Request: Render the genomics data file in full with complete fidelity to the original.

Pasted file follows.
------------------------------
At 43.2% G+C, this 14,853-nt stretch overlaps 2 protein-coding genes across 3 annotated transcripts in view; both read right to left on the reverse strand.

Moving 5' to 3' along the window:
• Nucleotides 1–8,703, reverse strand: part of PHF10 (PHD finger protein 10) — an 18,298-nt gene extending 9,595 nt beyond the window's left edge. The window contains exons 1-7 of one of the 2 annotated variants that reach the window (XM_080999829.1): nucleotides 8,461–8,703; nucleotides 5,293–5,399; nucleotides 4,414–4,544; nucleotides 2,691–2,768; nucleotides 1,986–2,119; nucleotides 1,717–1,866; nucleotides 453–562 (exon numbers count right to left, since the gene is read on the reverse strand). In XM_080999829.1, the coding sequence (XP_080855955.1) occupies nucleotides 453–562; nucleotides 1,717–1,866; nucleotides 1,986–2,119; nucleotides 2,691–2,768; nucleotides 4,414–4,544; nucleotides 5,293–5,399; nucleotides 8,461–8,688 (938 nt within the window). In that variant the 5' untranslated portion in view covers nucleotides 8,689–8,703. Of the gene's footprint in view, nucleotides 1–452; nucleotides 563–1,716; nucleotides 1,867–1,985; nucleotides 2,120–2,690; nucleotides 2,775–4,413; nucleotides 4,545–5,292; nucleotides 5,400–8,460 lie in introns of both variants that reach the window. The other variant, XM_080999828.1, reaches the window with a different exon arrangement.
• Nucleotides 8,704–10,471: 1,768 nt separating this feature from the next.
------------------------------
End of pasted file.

At 43.2% G+C, this 14,853-nt stretch overlaps 2 protein-coding genes across 3 annotated transcripts in view; both read right to left on the reverse strand.

Moving 5' to 3' along the window:
• Nucleotides 1–8,703, reverse strand: part of PHF10 (PHD finger protein 10) — an 18,298-nt gene extending 9,595 nt beyond the window's left edge. The window contains exons 1-7 of one of the 2 annotated variants that reach the window (XM_080999829.1): nucleotides 8,461–8,703; nucleotides 5,293–5,399; nucleotides 4,414–4,544; nucleotides 2,691–2,768; nucleotides 1,986–2,119; nucleotides 1,717–1,866; nucleotides 453–562 (exon numbers count right to left, since the gene is read on the reverse strand). In XM_080999829.1, the coding sequence (XP_080855955.1) occupies nucleotides 453–562; nucleotides 1,717–1,866; nucleotides 1,986–2,119; nucleotides 2,691–2,768; nucleotides 4,414–4,544; nucleotides 5,293–5,399; nucleotides 8,461–8,688 (938 nt within the window). In that variant the 5' untranslated portion in view covers nucleotides 8,689–8,703. Of the gene's footprint in view, nucleotides 1–452; nucleotides 563–1,716; nucleotides 1,867–1,985; nucleotides 2,120–2,690; nucleotides 2,775–4,413; nucleotides 4,545–5,292; nucleotides 5,400–8,460 lie in introns of both variants that reach the window. The other variant, XM_080999828.1, reaches the window with a different exon arrangement.
• Nucleotides 8,704–10,471: 1,768 nt separating this feature from the next.